What is sleep apnea in children?

Sleep Apnea in Children

Sleep apnea in children: Overview

Sleep apnea means that your child stops breathing during sleep. It can be mild to severe, based on the number of times an hour that it happens. In general, most experts say that if a child stops breathing 1 to 5 times an hour, they may have mild sleep apnea. Moderate sleep apnea means breathing stops 5 to 10 times an hour. With severe sleep apnea, a child stops breathing 10 or more times an hour.

It's called obstructive sleep apnea (OSA) when blocked or narrowed airways in the nose, mouth, or throat keep a child from getting normal airflow. Being overweight or having swollen tonsils or adenoids are common causes of sleep apnea. Your child's airway also can be blocked when the throat muscles and tongue relax during sleep.

Your child may have symptoms such as:

  • Snoring (sometimes with pauses in breathing).
  • Tossing and turning during sleep.
  • Feeling sleepy during the day.
  • Wetting the bed.
  • Having headaches.
  • Having trouble paying attention.
  • Having behavioral problems.

The doctor will give your child a physical exam. Your doctor may suggest sleep tests to find out if your child has sleep apnea.

Surgery to remove the tonsils and adenoids is a common treatment for sleep apnea. In some cases, lifestyle changes can help treat the problem. For children who are overweight, weight loss can help. Sleep apnea may also be treated at home using a machine that helps keep tissues in the throat from blocking the airway.

If sleeping on their back makes your child's sleep apnea worse, or if other treatments don't work, your doctor may suggest devices that help change your child's sleeping position.

What are the symptoms of sleep apnea in children?

Children who have sleep apnea nearly always snore. But unlike adults with sleep apnea, they may not seem very sleepy during the day.

In younger children, other symptoms include:

  • Mouth breathing.
  • Sweating.
  • Feeling restless.
  • Waking up a lot.

In older children, other symptoms may also include:

  • Bed wetting.
  • Doing poorly in school.
  • Behavior problems.
  • A short attention span.
  • Not growing as quickly as they should for their age. This may be the only symptom in some children.

In rare cases, sleep apnea in children can cause developmental delays and failure of the right side of the heart (cor pulmonale).

How is sleep apnea in children treated?

Children have most of the same treatment options as adults.

  • Enlarged tonsils or adenoids are a common cause of sleep apnea in children. Surgery to remove them is usually the first treatment.
  • If surgery isn't possible or you'd like to try nonsurgical options, children may be treated with continuous positive airway pressure (CPAP). This device delivers air through a mask to help keep your child's airways open during sleep.
  • A bilevel positive airway pressure machine (BPAP) works like CPAP. It's sometimes called BiPAP. It uses different air pressures when your child breathes in and out.
  • Your child may also get a corticosteroid or saline spray. These are given through the nose.
  • In some cases, getting a dental device that widens the mouth can help.
  • If your child is overweight, your doctor may use a plan to help with weight loss. The treatment plan may include nutrition and activity programs. It may also include counseling.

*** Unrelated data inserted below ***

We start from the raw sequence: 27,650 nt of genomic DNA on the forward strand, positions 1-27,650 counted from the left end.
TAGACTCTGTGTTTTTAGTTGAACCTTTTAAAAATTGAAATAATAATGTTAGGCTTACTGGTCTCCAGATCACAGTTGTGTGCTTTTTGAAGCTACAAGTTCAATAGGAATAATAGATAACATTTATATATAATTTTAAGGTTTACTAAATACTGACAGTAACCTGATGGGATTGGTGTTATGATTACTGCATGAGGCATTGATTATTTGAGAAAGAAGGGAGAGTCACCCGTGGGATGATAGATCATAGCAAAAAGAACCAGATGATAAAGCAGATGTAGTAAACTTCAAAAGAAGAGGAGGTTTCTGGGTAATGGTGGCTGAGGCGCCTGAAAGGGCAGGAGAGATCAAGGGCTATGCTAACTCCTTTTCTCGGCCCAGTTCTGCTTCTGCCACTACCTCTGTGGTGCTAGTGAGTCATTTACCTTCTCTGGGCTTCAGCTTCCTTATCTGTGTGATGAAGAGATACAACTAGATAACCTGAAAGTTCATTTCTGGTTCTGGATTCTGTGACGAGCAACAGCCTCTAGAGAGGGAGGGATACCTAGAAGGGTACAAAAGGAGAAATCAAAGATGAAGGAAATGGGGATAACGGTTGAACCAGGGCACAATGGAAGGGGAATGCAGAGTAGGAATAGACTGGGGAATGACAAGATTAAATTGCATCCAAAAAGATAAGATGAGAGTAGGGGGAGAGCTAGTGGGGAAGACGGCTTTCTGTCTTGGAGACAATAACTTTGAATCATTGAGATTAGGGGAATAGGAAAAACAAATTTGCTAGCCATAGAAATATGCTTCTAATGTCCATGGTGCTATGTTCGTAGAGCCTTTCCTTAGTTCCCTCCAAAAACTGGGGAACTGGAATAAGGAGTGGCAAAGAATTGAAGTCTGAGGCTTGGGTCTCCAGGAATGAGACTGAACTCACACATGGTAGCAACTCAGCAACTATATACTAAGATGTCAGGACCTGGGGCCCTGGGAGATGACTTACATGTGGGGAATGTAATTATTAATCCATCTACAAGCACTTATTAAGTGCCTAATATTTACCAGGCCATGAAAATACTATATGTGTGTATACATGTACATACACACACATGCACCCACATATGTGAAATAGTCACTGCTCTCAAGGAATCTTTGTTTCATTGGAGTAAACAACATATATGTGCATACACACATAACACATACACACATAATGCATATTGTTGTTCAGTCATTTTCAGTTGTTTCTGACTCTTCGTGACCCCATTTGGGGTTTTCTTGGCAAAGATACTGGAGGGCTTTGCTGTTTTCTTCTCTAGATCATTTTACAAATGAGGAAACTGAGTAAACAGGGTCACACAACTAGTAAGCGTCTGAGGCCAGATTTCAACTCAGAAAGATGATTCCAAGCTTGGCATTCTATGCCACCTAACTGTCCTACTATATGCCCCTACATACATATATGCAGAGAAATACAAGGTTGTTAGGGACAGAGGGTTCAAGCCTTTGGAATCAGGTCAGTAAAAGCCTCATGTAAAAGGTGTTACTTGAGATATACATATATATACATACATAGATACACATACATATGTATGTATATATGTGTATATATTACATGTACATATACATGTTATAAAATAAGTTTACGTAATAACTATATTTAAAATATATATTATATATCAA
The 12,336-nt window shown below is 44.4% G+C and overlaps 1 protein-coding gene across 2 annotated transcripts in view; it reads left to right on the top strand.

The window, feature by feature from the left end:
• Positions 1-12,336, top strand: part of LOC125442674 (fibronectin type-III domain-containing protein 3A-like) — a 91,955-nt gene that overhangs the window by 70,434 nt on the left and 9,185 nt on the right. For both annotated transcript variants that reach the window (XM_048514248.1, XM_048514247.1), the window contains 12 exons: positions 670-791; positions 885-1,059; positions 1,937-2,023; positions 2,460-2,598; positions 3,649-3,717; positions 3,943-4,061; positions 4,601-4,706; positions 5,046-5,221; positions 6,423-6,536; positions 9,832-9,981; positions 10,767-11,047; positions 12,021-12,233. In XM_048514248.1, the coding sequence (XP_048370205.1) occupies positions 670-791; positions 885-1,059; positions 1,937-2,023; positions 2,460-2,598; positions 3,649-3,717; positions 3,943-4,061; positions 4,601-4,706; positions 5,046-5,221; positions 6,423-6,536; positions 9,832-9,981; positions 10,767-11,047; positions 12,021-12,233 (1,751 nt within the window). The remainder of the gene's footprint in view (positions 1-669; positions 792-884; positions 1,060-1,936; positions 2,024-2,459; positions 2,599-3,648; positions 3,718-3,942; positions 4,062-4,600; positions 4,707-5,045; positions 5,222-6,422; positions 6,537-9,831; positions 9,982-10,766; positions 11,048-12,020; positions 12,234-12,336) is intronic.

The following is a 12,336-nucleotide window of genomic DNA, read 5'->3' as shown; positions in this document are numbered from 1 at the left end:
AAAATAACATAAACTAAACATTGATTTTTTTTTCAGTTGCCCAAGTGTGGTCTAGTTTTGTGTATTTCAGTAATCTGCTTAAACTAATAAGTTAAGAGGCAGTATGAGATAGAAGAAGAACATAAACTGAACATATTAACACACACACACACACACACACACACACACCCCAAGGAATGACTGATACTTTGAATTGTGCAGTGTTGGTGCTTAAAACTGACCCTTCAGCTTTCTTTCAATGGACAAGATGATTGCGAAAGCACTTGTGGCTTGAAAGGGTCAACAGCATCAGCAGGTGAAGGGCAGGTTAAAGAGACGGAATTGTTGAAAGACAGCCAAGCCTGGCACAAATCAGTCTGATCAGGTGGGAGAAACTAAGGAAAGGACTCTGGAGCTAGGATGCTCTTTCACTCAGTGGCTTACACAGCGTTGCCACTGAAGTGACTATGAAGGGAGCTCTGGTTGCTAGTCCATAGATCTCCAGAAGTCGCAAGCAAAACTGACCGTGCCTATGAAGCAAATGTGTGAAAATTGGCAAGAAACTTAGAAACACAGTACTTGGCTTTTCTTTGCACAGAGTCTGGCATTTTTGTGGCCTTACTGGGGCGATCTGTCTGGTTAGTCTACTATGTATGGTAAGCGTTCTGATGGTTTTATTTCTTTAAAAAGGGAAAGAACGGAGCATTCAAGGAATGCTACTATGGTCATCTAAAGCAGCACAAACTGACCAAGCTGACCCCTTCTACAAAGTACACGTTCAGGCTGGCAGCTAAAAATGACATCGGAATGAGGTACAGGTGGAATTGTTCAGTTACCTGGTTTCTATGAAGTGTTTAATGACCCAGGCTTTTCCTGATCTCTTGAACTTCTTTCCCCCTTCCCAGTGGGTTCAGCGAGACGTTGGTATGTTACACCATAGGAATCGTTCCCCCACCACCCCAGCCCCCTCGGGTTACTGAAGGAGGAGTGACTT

How is sleep apnea in children diagnosed?

To diagnose sleep apnea, the doctor will gather information about your child's symptoms and general health.

  • During a routine checkup, your doctor will ask you and your child about snoring. If your child snores, be sure to tell your doctor.
  • A complete sleep study usually is needed to find out if your child has sleep apnea and isn't just snoring.
  • Children may need to see a specialist if they have sleep apnea.

How can you care for your child who has sleep apnea?

Do not smoke around your child. Smoke can make sleep apnea worse. Treat breathing problems, such as a stuffy nose, that are caused by a cold or allergies. Help your child stay at a healthy weight. Choose healthy foods for meals, and encourage daily exercise.

What is sleep apnea in children?

Sleep apnea means that breathing stops for short periods during sleep. When your child stops breathing or has reduced airflow into the lungs during sleep, your child doesn't sleep well and can be very tired during the day. The oxygen levels in the blood may go down, and carbon dioxide levels go up. This may lead to other problems.

Sleep apnea can range from mild to severe, based on how many times in an hour that your child stops breathing while sleeping.

Obstructive sleep apnea is the most common type. It most often occurs because your child's airways are blocked or partly blocked. Large tonsils or adenoids, or obesity, can cause this type.

Central sleep apnea is less common in children. It can occur in children who have a central nervous system problem, such as a brain tumor or epilepsy.

Some children have both types. That's called complex sleep apnea.

Sleep apnea in children: When to call

Watch closely for changes in your child's health, and be sure to contact your doctor if:

  • Your child does not get better as expected.
  • Your child has new or worse symptoms of sleep apnea. These may include snoring, feeling sleepy during the day, headaches, or trouble paying attention.
  • Your child is still sleepy during the day, and it affects their daily life.

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The content above contains general health information provided by Healthwise, Incorporated, and reviewed by its medical experts. This content should not replace the advice of your healthcare provider. Not all treatments or services described are offered as services by us. For recommended treatments, please consult your healthcare provider.